Yang Jian (Luo Jin) is a half immortal child born with the Third Eye predestined to cause the down fall of King Zhou. Lord Su conceals and raises him in his household as his foster son alongside his daughter Daji (Wang Likun). The young Yang Jiang and his foster sister Daji, who is renown for her beauty and kindness, are in love. This is one of the major departures from the novel, where Daji and Yang Jian barely intersect. In order to save the lives of her family and their people, Daji forsakes all to enter the palace as a concubine but they are all slaughtered anyway. Grief stricken and vengeful, she vows to make King Zhou and his empire suffer. She sells her soul to the evil thousand year old fox spirit (Deng Lun) in exchange for his aid. Wang Likun's Daji was masterful from her transformation from an innocent young girl to the ravishing, cruel and manipulative temptress that brought down an empire. I was stricken at the barely concealed loathing and sadness in her eyes when she seduces her worst enemy; I prayed she could suppress the hatred and the evil that was consuming her; I was repelled by her indiscriminate and breathless cruelty. Throughout she has sad and angry eyes and she clings to the memory of the person she once was. I was wowed by her acting. The young and yet undiscovered Deng Lun pulled off the role of the evil fox spirit who is Daji's only confidante with great relish and panache. They had remarkable onscreen chemistry - as she lost her soul he found his when her cause became his. Even though Luo Jin is technically the male lead his role of loving Daji unconditionally from afar didn't leave much scope for character development. So Deng Lun stole his thunder a bit on this one.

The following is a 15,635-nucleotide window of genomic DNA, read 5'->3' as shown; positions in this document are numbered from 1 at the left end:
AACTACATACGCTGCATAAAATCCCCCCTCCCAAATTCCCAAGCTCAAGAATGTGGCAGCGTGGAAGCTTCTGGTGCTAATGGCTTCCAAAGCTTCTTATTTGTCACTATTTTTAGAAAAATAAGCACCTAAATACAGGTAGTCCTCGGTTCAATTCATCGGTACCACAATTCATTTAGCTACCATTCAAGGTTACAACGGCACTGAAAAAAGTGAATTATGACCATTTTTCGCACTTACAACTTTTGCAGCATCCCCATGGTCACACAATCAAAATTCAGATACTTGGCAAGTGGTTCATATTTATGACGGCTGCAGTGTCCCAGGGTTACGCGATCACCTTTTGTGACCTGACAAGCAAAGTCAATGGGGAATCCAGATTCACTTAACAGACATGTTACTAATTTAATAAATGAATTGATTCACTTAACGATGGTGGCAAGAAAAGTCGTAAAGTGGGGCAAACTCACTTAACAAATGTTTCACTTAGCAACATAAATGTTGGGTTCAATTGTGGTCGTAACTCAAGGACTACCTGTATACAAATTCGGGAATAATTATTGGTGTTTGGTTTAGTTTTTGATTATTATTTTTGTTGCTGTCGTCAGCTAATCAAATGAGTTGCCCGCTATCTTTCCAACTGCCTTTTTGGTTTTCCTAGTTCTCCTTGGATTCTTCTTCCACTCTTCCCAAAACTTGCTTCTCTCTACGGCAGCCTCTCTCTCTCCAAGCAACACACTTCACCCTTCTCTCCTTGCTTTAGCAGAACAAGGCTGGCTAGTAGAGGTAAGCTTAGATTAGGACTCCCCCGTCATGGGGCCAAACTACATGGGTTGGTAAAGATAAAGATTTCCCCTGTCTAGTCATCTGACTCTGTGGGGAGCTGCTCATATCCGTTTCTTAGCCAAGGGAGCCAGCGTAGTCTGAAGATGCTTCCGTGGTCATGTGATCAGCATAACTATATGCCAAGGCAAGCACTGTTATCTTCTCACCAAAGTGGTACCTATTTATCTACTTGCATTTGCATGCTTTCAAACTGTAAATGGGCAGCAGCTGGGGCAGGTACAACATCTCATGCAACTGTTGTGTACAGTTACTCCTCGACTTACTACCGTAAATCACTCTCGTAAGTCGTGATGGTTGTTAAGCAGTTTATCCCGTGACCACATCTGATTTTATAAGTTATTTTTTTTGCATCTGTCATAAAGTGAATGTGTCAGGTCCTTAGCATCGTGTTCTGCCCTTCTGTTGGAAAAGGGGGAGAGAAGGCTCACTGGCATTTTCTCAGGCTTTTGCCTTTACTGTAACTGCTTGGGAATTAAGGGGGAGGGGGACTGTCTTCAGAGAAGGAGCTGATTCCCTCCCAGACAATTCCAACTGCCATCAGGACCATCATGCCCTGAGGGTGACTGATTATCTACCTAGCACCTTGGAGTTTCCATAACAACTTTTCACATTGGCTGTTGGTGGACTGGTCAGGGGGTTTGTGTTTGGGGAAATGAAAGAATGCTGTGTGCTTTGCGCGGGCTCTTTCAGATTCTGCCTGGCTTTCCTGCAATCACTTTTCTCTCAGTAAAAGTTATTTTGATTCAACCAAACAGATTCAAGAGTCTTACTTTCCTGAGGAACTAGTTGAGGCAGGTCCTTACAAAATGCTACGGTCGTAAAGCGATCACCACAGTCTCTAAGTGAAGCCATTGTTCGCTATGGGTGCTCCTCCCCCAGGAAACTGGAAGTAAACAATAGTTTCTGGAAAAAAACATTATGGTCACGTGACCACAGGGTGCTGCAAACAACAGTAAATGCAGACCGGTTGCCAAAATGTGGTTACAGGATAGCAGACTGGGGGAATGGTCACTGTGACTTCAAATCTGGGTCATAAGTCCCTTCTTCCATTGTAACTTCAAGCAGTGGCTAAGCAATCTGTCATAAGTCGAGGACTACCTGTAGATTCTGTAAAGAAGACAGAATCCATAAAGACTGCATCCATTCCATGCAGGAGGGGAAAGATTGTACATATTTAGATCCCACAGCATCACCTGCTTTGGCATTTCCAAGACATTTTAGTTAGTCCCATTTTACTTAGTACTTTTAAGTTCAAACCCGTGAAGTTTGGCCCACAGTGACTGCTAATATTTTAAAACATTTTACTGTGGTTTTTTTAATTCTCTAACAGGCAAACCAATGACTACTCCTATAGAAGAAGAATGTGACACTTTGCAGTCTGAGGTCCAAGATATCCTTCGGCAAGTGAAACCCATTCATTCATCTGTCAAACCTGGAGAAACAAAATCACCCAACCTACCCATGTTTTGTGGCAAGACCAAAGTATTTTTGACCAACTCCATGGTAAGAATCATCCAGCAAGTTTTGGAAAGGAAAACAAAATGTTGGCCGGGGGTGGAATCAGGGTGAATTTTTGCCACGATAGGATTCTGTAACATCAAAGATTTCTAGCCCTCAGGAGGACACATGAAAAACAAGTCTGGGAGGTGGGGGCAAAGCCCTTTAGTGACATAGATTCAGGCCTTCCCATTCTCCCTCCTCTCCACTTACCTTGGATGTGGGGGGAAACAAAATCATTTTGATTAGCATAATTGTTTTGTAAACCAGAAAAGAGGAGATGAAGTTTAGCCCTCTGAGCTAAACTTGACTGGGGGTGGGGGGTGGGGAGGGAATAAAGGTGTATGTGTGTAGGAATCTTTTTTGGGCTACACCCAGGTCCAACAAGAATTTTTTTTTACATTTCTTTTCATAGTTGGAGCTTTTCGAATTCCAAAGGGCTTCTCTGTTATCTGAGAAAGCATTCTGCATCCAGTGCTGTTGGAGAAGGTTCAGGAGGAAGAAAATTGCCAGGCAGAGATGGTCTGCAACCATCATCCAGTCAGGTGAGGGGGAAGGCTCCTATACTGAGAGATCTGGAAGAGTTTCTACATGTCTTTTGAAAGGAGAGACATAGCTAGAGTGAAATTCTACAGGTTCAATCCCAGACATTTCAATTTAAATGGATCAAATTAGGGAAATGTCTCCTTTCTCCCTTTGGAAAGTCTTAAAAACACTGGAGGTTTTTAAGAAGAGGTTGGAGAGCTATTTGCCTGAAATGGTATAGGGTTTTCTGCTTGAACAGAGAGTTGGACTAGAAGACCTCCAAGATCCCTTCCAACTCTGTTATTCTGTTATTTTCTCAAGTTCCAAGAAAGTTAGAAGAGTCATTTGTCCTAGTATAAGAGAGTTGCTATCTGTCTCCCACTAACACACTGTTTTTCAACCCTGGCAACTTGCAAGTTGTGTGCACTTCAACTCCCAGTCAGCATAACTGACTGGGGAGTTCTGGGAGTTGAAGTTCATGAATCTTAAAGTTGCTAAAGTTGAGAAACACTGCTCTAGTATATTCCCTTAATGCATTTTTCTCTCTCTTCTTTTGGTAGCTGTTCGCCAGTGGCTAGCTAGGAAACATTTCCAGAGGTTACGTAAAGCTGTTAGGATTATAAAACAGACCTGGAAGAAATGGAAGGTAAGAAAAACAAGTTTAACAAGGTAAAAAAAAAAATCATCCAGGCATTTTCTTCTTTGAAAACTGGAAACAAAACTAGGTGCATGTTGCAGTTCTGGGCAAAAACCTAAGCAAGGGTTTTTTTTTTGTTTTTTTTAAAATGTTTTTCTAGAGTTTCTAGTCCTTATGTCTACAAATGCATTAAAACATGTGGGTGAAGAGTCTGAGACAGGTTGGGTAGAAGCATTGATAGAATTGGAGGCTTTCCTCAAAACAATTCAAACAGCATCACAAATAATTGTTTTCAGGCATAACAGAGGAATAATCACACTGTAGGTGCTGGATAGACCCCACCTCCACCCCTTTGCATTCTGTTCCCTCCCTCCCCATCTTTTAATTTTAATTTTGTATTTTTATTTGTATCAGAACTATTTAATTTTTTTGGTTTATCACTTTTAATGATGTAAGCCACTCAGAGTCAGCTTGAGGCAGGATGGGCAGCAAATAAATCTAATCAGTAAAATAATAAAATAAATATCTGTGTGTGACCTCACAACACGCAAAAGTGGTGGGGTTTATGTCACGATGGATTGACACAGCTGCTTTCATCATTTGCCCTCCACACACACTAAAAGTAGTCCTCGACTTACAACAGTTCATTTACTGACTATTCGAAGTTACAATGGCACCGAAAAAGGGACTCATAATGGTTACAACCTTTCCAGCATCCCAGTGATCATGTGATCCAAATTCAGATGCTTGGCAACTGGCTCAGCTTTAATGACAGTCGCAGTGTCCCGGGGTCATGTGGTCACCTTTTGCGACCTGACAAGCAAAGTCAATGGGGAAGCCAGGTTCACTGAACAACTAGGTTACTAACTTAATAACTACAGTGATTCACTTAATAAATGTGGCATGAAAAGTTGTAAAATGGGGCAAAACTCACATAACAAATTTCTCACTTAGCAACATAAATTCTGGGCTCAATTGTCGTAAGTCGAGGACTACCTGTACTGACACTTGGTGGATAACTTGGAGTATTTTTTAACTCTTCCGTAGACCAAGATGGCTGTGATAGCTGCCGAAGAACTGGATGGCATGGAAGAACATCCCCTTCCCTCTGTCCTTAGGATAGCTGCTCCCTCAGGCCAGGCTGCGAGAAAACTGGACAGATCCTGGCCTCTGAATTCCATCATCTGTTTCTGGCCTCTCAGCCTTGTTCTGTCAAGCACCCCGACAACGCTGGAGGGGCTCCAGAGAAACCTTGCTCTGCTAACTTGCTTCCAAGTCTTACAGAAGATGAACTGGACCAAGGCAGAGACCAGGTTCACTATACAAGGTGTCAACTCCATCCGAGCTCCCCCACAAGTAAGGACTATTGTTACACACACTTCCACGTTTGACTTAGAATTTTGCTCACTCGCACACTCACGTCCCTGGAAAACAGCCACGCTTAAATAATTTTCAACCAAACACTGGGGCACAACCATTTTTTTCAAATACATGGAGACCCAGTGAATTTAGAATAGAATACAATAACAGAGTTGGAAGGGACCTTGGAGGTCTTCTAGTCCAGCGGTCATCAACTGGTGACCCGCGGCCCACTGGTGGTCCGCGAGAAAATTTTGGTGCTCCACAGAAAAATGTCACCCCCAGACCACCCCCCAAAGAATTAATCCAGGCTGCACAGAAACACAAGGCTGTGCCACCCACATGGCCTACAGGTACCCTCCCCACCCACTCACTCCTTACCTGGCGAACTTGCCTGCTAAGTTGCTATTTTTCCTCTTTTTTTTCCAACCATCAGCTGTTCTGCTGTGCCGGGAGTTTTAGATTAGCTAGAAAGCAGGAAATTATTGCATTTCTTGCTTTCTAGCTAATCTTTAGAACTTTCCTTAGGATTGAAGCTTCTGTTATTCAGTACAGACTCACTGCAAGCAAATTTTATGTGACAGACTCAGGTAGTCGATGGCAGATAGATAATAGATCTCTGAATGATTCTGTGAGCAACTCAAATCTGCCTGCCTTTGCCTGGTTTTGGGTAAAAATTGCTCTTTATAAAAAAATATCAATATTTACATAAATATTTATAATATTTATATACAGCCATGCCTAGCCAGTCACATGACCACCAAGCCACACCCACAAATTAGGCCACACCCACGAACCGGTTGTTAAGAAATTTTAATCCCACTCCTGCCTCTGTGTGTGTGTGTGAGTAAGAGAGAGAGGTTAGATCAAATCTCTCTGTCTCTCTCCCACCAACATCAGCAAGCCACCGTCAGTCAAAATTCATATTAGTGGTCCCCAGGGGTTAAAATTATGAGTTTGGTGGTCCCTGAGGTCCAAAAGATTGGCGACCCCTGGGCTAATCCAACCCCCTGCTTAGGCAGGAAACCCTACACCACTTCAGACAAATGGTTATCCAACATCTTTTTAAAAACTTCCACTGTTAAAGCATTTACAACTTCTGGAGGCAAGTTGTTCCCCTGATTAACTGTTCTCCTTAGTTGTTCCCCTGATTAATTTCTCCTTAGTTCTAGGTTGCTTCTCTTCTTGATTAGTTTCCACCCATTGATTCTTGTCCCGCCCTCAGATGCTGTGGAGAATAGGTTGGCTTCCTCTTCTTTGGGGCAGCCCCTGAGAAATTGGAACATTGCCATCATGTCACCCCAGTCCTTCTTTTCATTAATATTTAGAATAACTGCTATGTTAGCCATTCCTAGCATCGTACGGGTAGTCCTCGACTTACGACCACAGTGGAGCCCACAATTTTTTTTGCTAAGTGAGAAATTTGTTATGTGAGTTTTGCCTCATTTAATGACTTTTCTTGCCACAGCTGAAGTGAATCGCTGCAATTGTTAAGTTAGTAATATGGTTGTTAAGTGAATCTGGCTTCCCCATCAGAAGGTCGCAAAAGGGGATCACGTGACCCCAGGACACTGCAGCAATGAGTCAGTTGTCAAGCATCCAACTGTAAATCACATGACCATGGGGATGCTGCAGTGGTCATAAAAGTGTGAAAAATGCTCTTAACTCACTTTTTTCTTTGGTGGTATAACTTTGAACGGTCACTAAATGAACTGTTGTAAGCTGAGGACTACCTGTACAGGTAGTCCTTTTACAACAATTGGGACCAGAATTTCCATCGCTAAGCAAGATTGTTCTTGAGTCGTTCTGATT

While Daji's scenes are mostly quite intense, the rest of the drama is somewhat irreverent and littered with comic relief. Yu He Wei's Jiang Ziya is the glue that pulls everything together this character absolutely rocked! He is kind hearted, a bit goofy, naive and unambitious immortal that is banished to the mortal realm as punishment and is tasked with investing or martyring the gods. His mortal identity is as a hapless noodle seller with a terrifying termagant of a wife and a lovely daughter. He takes Yang Jiang and Jifa as his first disciples and together they gather the rest of the immortals as they prepare for their fated mission to topple a despot. While falling safely short of slapstick , the camaraderie between Jiang Ziya and his family and disciples had me howling with laughter. Although some the comic moments dragged a little bit at the end, it was very bearable. It makes such a difference to watch something with such a confident, experienced and well-rounded cast. Even the villains were well cast and really captured the spirit of their characters, especially the evil fox spirit and King Zhou. This was truly a fun drama to watch - it has good vs evil, gods, demons, some romance, some bromance, love, hate, friendship, honor, loyalty - it made me laugh as hard as it made me cry. I enjoyed this so much I kept putting off watching the last episode because I didn't want it to end. I am not sure why this drama didn't get higher ratings but I suspect it was some combination of the plot changes, that it looks a bit dated and the fact that there was a long gap before the last ten episodes were finally released. Undoubtedly the humanization of Daji may have also been controversial - after all Daji was one of the most bloodthirsty villains in Chinese history and literature.
The acting from both of the leads was decent but I didn’t t feel much chemistry between them. The saving grace for this series was the relatively unknown Deng Lun at the time as his acting and screen presence made this drama more enjoyable to watch. His portrayal of the cold blooded Fox Demon Zixu is captivatingly graceful and gorgeous and i was mesmerised by his acting. Deng Lun was able to expresses the coldness of the character but at the same time ones can feel the deep love that he has hidden deep in his heart towards Daji.
To be honest I was more interested in the story between Daji and the Fox Demon than that of the main leads. The chemistry between the Fox Demon and Daji is also more intense.